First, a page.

Mission and History


To undertake contract research which serves the South African industry and the public sector through academic research, demonstration and implementation of water and waste water management through a sustainability approach. 


The Pollution Research Group emerged in the late 1960s as an outcome of two newly formed research groups focused on water resources and the environment. At this time, there was growing realization regarding the critical importance of water for development, and the negative effects of industrial effluents and waste on the environment.

In 1969, Professor Ted Woodburn, the Head of Chemical Engineering at the University of Natal met with Cedric Graham, of Feltex Textiles and Member of the CSIR Council, to discuss the strategies for tackling environmental problems associated with the chemical industry. They agreed that chemical engineering principles provided the best approach and established a research centre to conduct research on the textile industry, with the involvement of Roy Turnbull from Feltex.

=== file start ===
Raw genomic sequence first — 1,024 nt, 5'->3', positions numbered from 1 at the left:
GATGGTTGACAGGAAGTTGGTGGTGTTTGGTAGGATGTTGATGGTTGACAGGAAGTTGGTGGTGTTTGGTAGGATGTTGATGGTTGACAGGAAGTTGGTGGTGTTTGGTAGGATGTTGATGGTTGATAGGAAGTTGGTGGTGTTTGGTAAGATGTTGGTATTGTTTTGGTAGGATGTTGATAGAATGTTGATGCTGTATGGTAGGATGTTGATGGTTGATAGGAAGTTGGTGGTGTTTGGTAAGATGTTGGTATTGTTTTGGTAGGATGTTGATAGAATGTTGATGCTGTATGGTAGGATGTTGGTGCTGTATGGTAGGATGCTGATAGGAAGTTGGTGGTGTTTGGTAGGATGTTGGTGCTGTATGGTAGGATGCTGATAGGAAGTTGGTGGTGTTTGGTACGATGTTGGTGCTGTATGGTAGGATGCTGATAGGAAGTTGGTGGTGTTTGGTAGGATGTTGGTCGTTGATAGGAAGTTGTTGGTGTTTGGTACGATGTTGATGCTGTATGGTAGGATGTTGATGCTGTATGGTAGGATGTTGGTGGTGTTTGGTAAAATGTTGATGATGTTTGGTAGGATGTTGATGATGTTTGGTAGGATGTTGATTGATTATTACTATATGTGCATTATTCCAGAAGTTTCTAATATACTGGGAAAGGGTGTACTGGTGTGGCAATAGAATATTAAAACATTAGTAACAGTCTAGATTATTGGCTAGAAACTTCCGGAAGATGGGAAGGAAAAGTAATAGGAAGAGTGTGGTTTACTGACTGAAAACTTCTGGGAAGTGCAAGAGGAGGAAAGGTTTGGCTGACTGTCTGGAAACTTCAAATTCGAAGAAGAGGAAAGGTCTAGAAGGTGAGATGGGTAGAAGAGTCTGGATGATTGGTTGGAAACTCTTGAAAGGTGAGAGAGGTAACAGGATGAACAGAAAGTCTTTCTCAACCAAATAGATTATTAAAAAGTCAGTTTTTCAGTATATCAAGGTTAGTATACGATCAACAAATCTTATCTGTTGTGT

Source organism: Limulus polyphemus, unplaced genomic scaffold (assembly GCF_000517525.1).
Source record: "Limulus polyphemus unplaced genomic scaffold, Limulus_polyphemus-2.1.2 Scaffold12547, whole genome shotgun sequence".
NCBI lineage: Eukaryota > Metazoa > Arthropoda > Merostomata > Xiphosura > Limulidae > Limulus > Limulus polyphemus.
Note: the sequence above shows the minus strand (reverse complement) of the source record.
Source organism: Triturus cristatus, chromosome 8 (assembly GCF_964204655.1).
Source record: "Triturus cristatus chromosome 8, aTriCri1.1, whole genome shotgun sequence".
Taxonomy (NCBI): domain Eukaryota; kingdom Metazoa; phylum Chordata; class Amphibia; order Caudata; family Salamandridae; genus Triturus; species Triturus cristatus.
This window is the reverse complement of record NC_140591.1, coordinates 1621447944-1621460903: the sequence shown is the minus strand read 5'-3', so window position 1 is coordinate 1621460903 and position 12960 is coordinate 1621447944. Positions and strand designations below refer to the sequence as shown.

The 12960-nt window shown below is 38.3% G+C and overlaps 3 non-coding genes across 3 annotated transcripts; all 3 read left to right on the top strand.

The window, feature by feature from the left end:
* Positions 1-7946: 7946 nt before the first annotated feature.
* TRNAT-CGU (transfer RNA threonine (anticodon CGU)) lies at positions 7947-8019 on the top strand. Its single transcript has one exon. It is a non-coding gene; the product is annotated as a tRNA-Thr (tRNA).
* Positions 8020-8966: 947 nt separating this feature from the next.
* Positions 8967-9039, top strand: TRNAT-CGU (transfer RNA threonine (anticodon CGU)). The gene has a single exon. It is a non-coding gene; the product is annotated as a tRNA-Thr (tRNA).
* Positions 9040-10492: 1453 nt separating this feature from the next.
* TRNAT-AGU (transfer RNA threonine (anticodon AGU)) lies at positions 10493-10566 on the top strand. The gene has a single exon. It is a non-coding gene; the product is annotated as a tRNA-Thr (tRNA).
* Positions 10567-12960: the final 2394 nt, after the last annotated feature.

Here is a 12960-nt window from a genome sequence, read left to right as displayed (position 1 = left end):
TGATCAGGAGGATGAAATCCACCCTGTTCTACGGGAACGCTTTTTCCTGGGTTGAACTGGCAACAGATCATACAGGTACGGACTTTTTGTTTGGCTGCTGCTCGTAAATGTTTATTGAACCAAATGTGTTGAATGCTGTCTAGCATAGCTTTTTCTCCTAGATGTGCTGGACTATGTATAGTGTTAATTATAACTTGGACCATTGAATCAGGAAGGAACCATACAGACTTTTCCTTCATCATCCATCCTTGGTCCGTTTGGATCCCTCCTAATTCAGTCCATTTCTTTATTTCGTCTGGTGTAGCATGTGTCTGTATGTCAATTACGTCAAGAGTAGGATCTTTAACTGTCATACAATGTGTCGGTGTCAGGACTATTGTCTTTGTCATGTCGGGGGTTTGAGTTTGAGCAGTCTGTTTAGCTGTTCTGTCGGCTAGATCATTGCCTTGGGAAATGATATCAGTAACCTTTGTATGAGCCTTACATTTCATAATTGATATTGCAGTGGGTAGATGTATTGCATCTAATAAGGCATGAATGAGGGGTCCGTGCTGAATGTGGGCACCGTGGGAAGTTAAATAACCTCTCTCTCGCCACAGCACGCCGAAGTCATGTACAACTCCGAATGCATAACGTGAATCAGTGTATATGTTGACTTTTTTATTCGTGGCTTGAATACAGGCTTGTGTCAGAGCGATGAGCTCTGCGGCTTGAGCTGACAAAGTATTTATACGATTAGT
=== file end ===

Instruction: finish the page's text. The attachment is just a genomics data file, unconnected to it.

Simultaneously, Dr Stander formed the Water Research Commission (WRC), with the intention of funding research to investigate water resources in South Africa. He recruited Dr Ray Groves from the UK to head a research group focused on closed loop recycling of water, chemicals and energy in the textile industry. African Explosives & Chemical Industries also expressed interest in this area of research and provided funding and seconded Dr Ferdi Neytzell-de Wilde, who went to work at the University of Natal.  

In 1971, the two research organisations combined to form the Pollution Research Group (PRG). Prof Chris Buckley first joined the PRG in 1972, and became the head of the Group in 1986. 

Since the beginnings of the Group, the research focus has been on water quality, closed loop recycling and the reclamation of valuable resources (water, chemicals and energy), and wastewater management. The research focus has since expanded to include innovative sanitation technologies and the development of techniques for the characterisation of various excreta streams.